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Senate bill to restore dual enrollment progresses through committees

The $28.5m state scholarship program would serve as a “gateway to college for so many students,” said Dr. Adam Gaffey of Robert F. Monroe Day School in Quincy.

Photo by Romina BM
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By LuAnne Schendel February 2021

Senate Bill 52 by Sen. Ray Rodrigues (R, Ft. Myers) restores dual enrollment program access for nonpublic school students by creating a state scholarship program that is projected to cost $28.5 million.

Yesterday, the bill was heard at its second hearing, the Senate Education Appropriations Subcommittee. Senator Rodrigues provided a clarification/breakdown of the bill’s cost as follows:

  • $16 million for all students (public, nonpublic, and home) to access summer dual enrollment courses;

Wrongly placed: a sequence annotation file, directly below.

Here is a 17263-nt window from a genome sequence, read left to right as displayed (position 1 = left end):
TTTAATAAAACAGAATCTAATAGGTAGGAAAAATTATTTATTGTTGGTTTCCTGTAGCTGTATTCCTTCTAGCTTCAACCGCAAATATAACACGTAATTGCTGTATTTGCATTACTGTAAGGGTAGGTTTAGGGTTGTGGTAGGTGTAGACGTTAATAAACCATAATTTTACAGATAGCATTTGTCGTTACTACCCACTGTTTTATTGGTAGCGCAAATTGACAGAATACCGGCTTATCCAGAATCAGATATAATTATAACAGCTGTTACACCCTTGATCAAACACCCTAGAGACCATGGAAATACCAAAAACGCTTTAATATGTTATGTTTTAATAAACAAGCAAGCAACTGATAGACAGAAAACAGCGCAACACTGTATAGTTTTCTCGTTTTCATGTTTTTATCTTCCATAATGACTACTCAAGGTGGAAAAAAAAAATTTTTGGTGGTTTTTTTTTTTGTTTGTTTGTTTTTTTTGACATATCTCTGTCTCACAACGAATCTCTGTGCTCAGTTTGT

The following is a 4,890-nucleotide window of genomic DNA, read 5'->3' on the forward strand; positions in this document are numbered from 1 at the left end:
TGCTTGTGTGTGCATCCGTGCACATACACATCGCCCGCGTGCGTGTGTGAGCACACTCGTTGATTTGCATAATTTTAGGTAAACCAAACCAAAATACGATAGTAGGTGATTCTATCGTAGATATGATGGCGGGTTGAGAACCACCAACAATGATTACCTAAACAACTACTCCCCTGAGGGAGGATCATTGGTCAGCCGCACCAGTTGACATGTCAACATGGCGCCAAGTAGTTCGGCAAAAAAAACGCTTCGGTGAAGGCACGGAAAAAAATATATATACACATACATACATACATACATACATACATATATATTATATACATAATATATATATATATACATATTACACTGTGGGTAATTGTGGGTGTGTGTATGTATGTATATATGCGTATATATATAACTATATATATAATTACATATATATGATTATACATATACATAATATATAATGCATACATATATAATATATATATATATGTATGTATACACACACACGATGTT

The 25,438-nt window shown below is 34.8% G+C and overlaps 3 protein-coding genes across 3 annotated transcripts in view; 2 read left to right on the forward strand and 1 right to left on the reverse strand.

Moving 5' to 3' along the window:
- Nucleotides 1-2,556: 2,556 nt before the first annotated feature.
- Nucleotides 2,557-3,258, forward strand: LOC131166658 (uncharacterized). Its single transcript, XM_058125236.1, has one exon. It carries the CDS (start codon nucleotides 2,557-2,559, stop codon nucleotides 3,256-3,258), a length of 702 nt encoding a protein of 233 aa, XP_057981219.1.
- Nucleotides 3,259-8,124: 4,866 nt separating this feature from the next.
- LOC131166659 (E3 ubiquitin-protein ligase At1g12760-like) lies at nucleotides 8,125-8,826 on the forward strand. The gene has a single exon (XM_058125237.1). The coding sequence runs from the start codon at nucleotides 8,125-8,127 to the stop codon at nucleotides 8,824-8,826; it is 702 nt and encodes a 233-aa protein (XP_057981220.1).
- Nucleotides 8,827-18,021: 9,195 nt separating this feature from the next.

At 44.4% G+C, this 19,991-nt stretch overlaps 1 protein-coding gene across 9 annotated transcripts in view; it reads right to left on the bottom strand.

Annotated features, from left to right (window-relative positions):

• $12.5 million for home and nonpublic school students to access fall and spring courses (via the reimbursement of tuition and instructional material costs).

Dr. Adam Gaffey, Head of School at Robert F. Monroe Day School in Quincy, FL, spoke at some length in support of the bill. He mentioned the high percentage of low-income and minority students at his school and how many were seeking to become first-generation college students. “Many of these families are struggling to afford textbooks for dual enrollment,” he said. His testimony was very helpful in stressing that dual enrollment is a “gateway to college for so many students.”

The bill passed 6–3 and moves next to the full Senate Appropriations Committee. A similar House proposal (HB 281 by Rep. Wyman Duggan, R, Jacksonville) has not yet been scheduled for its first committee hearing. We will keep you posted on these key bills.

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